Mahavir Jayanti: Jains honor the life of Mahavir and promote non-violence

THURSDAY, APRIL 2: The most significant holiday of the year arrives for Jains with Mahavir Jayanti, the birth anniversary of the final Tirthankar, Mahavira. (In the Jain religion, each cycle of time, according to the laws of nature, gives birth to 24 Tirthanars. Though not an incarnation of God, a Tirthankar is a soul that has attained ultimate purity and possesses divine power.)

On Mahavir Jayanti, Jains visit elaborately decorated temples for religious rituals, prayer, and ceremonial baths of Mahavira statues. Many Jains spend this holiday meditating on the path of virtue defined by Jain teachings, and live out that path by acting in charity. (Learn more about Jain doctrine at In India, Mahavir Jayanti is a national holiday.


Jain belief holds that Mahavira was born the son of King Siddhartha and Queen Trishala, in 599 BCE. While pregnant, Queen Trishala experienced a series of dreams about her unborn child, and astrologers revealed that she would give birth to either an emperor or a Tirthankar.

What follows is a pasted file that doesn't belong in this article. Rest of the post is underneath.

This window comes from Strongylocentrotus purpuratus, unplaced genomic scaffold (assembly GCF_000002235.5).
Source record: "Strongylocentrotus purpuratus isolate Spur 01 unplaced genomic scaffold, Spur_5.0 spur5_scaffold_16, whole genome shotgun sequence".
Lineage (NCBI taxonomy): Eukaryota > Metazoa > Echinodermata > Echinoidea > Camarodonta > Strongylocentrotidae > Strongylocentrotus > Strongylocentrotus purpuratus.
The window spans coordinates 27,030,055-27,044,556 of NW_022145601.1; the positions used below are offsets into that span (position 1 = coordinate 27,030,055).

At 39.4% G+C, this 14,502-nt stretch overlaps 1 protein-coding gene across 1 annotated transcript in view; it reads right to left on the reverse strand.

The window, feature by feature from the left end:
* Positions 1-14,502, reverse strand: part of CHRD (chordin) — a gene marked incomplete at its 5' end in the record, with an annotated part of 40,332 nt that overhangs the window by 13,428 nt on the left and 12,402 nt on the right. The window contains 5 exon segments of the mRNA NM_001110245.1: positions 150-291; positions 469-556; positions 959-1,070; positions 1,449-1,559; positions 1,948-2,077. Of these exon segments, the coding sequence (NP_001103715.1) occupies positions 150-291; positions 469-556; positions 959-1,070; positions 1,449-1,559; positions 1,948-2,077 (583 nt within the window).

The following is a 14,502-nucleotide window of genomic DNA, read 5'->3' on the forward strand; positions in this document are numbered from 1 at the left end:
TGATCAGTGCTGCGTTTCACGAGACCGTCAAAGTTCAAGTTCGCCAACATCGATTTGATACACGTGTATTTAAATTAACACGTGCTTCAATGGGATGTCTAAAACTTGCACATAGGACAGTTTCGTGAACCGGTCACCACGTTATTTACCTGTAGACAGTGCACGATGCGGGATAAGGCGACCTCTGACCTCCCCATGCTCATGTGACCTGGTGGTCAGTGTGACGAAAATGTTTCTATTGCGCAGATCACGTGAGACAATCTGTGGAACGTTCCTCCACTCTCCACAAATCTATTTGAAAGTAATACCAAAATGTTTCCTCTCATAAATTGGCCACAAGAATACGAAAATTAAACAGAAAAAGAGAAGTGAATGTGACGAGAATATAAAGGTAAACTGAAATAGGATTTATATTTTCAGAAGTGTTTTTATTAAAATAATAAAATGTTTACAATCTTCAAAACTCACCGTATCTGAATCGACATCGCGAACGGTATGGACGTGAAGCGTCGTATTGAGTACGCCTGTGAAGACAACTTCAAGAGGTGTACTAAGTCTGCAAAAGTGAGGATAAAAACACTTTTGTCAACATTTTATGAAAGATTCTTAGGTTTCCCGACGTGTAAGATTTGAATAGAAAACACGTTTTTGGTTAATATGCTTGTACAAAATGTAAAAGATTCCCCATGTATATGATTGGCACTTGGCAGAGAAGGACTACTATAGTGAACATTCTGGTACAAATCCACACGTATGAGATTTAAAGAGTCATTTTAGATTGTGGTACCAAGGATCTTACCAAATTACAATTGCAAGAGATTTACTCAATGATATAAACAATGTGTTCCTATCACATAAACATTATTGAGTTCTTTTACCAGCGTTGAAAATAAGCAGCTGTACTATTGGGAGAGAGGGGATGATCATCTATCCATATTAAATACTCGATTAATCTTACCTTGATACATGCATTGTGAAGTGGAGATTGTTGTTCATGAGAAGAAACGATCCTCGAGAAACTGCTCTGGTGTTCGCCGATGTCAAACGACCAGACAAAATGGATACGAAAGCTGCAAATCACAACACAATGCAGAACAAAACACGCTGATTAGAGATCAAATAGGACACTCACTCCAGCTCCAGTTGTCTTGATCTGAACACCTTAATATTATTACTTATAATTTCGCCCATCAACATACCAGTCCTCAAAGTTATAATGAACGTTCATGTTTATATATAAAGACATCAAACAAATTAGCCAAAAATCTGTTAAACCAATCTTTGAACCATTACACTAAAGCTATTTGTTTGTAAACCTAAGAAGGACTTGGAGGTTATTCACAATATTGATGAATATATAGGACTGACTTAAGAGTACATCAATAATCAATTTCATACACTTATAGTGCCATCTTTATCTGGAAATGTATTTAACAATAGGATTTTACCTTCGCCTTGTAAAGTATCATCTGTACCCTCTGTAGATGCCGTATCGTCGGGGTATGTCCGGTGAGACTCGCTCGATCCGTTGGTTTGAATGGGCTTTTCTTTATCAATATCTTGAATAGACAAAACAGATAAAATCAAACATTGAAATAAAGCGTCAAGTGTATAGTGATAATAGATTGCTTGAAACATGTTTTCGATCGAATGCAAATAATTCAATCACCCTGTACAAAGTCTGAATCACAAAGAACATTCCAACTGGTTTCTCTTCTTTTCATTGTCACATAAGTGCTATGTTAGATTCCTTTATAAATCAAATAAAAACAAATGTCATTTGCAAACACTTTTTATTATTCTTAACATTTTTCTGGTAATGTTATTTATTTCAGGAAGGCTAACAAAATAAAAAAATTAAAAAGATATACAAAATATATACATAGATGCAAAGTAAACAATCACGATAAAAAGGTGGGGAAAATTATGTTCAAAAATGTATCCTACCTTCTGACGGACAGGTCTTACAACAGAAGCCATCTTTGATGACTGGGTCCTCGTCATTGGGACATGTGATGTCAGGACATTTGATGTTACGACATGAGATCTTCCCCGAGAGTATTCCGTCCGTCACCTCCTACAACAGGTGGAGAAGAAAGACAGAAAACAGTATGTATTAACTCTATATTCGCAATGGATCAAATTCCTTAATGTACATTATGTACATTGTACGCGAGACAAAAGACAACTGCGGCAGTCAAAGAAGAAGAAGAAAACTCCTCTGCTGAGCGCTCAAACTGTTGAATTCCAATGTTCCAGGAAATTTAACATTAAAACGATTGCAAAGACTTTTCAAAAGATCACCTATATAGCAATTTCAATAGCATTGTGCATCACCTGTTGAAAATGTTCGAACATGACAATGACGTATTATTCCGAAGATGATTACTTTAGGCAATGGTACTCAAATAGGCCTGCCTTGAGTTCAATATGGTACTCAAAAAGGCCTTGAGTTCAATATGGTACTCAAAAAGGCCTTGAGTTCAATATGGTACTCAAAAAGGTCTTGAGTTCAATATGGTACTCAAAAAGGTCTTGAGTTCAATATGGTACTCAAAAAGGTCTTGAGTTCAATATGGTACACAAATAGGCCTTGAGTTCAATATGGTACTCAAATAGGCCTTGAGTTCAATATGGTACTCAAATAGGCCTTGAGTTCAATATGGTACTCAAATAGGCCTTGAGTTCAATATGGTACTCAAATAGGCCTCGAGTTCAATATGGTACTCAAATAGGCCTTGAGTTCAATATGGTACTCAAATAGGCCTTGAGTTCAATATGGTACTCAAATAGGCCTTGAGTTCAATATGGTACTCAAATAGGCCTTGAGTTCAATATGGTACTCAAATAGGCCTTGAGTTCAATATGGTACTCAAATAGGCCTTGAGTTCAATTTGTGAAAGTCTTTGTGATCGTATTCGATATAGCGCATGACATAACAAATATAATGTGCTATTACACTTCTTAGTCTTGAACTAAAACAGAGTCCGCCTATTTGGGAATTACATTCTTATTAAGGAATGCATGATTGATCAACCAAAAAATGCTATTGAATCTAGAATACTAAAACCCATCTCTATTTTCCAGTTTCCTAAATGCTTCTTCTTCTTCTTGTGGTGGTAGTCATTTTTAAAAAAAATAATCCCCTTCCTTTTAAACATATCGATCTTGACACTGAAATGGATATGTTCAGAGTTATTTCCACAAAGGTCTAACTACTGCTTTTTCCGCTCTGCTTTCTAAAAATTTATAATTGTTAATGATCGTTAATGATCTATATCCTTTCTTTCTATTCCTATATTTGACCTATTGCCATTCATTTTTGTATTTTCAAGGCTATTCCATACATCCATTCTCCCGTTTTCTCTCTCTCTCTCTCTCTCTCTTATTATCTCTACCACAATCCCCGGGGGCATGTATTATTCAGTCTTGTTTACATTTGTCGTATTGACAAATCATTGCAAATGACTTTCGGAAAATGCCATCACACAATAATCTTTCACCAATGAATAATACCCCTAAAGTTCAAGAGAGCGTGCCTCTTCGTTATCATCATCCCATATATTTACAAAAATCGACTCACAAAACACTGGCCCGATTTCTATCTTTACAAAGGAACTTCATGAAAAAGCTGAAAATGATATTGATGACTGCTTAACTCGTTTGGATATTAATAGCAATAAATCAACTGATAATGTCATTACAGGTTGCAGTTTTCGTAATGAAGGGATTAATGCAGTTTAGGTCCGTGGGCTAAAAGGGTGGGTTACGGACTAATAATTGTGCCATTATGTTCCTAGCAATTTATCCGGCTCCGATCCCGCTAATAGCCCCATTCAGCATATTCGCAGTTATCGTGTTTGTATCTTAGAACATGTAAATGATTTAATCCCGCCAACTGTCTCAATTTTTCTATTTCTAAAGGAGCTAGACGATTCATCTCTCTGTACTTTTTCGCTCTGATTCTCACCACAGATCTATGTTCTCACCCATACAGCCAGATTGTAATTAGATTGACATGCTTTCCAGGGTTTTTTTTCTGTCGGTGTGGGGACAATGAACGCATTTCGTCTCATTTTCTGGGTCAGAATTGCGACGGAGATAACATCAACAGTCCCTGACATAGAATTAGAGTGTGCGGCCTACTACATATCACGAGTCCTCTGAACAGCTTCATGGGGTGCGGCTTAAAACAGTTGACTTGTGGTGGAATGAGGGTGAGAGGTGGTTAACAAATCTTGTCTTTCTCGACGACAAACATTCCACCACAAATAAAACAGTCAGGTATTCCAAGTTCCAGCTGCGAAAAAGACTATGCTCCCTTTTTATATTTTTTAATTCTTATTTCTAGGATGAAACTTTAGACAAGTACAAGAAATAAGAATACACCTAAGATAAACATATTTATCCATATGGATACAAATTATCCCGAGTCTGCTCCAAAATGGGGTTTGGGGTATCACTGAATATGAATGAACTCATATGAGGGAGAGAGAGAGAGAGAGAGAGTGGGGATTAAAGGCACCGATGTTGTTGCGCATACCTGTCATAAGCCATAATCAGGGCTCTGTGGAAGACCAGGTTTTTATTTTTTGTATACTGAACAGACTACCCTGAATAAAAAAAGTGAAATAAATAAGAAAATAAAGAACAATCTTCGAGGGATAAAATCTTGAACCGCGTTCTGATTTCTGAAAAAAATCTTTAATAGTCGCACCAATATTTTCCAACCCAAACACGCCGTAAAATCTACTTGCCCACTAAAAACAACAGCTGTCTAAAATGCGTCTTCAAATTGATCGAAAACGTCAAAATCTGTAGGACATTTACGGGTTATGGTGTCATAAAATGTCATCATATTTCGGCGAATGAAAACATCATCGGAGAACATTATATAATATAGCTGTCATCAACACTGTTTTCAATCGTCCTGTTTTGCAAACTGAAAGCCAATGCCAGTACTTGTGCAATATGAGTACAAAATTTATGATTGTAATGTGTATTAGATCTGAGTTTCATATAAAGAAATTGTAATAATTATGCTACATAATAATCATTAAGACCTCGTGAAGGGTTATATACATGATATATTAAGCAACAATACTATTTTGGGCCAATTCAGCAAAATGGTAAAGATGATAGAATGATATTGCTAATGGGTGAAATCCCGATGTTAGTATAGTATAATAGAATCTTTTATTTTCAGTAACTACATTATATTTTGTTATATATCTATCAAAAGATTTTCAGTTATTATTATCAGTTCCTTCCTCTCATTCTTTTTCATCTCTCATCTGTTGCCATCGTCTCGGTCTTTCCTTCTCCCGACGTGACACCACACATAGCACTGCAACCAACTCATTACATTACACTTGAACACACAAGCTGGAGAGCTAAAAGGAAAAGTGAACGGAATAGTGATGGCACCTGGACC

While young, Mahavira developed an interest in Jainism and began meditating. By age 30, he was an ascetic who spent more than a decade seeking spiritual truth. Mahavira spent the remainder of his life preaching non-violence and righteousness. (Wikipedia has details.) Mahavira spoke widely of the importance of karma, indicating that an accumulation of bad karma leads to suffering, confusion and continued cycles of life and death.


Christians worldwide are gearing up for the Easter Triduum and Easter, but in India, a jam-packed week of holidays is also on the agenda. Experts are voicing fears for potential disruptions in stock market transactions, exports and shipments, as banks close for 7.5 of 9 days. (Business Standard reported.) This week in India brings the national observances of Ramanavami, Mahavir Jayanti, Good Friday and two annual days of closing, along with the regular closing on Sundays.

In Jaipur, a Jain youth organization will hold a rally promoting vegetarianism on April 2, as part of the week-long Mahavir Jayanti festival. The purpose of the rally is to raise awareness of eating ethically and non-violently. Devout Jains follow a vegan diet without root vegetables—so as not to kill the insects and bacteria living on the roots—and some eat before sunset, to avoid harming any insects that might be attracted to artificial light after dark.

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